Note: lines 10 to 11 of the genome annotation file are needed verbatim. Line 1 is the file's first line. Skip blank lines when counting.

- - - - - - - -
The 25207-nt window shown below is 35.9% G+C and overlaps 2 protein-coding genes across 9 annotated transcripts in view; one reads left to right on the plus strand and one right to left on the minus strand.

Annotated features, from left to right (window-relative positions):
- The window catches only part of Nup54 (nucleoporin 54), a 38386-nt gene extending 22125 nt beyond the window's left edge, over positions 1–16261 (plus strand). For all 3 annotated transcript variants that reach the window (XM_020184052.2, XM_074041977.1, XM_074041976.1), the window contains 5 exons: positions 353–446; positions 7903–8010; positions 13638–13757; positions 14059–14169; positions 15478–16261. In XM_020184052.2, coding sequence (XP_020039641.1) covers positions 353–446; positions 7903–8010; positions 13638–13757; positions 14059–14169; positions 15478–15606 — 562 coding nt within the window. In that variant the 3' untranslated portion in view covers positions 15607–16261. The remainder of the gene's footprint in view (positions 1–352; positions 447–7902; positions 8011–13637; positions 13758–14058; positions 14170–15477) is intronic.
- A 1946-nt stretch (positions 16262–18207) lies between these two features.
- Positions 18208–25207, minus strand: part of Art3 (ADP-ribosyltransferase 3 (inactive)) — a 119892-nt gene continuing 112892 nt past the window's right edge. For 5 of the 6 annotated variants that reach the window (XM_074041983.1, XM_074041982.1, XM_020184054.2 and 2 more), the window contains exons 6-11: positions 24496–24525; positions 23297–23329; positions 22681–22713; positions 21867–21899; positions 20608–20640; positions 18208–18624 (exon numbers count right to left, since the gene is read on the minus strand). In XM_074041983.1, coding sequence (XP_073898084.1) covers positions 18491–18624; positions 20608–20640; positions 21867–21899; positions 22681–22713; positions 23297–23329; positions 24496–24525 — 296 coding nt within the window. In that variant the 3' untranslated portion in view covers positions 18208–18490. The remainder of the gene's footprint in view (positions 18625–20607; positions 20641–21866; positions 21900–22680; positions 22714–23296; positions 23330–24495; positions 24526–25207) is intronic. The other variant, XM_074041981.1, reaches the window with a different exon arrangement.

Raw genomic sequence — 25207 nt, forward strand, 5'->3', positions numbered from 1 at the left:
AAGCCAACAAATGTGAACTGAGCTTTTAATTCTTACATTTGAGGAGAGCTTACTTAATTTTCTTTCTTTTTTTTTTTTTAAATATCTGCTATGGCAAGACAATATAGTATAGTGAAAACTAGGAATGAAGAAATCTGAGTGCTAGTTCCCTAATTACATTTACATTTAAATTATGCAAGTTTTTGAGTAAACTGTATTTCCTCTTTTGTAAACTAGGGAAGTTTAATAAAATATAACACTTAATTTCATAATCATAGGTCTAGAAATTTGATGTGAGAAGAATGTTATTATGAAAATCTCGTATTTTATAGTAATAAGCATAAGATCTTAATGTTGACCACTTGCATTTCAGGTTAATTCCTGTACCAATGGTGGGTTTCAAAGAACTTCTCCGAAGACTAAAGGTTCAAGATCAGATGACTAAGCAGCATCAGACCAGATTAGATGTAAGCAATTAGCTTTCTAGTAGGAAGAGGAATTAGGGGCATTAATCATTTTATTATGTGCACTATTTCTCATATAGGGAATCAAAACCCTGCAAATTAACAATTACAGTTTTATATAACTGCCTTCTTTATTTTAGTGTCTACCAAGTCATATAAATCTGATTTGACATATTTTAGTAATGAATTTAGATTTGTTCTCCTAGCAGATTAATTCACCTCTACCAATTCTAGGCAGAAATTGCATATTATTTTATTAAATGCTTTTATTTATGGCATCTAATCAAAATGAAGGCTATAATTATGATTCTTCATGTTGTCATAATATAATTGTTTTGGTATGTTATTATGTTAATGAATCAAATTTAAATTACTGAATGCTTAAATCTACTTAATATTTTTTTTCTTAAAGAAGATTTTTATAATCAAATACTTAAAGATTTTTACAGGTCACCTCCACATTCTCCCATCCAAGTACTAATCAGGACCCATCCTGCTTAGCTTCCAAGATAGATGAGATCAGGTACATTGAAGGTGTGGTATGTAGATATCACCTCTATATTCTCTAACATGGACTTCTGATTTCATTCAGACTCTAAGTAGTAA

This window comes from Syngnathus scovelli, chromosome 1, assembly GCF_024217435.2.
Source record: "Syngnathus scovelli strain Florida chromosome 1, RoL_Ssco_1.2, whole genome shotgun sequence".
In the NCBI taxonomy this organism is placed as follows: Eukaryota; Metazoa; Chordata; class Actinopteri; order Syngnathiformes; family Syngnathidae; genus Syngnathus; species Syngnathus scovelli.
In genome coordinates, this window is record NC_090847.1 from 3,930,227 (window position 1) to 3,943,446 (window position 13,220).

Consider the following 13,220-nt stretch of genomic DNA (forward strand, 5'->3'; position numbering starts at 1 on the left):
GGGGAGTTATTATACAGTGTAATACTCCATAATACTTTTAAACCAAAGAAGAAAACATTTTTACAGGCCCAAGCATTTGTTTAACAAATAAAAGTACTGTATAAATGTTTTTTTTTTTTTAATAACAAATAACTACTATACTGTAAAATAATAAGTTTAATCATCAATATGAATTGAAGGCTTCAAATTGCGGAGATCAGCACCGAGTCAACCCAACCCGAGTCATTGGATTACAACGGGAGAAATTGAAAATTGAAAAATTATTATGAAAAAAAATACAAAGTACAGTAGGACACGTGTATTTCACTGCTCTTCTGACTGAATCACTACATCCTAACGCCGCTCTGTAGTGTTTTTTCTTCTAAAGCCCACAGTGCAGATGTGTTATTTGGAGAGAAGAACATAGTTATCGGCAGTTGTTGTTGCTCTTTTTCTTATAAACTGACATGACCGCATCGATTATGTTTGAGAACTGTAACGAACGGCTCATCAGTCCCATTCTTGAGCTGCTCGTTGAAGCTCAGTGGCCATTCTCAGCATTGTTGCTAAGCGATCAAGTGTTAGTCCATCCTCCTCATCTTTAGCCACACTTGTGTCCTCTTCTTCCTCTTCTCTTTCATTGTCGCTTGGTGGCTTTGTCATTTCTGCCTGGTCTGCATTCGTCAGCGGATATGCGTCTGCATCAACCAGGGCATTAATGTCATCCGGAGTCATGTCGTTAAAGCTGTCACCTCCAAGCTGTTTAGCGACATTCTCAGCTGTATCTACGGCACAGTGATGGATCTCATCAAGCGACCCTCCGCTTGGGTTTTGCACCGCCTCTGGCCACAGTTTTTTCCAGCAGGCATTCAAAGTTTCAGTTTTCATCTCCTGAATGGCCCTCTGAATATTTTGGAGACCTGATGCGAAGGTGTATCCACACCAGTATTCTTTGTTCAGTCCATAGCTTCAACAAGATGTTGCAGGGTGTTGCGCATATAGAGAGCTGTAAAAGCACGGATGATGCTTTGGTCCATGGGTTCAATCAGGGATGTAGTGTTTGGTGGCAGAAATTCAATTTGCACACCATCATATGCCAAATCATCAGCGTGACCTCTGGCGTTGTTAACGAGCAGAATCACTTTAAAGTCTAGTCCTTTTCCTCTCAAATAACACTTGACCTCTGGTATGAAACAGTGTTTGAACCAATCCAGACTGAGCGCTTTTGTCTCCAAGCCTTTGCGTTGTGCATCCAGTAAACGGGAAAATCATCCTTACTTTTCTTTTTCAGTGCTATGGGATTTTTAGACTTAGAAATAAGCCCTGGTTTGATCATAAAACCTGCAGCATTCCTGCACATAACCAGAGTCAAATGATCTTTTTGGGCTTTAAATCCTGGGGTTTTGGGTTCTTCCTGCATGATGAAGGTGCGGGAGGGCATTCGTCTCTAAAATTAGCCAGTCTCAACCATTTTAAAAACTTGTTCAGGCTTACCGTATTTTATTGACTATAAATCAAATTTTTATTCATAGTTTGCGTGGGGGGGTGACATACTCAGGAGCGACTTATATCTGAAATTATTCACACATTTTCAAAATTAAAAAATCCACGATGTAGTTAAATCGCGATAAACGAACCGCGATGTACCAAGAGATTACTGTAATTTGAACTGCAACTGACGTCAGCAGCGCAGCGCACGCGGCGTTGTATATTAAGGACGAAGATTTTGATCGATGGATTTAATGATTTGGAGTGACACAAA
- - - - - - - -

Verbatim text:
In the NCBI taxonomy this organism is placed as follows: Eukaryota; Metazoa; Chordata; class Actinopteri; order Syngnathiformes; family Syngnathidae; genus Syngnathus; species Syngnathus scovelli.
In genome coordinates, this window is record NC_090847.1 from 3,930,227 (window position 1) to 3,943,446 (window position 13,220).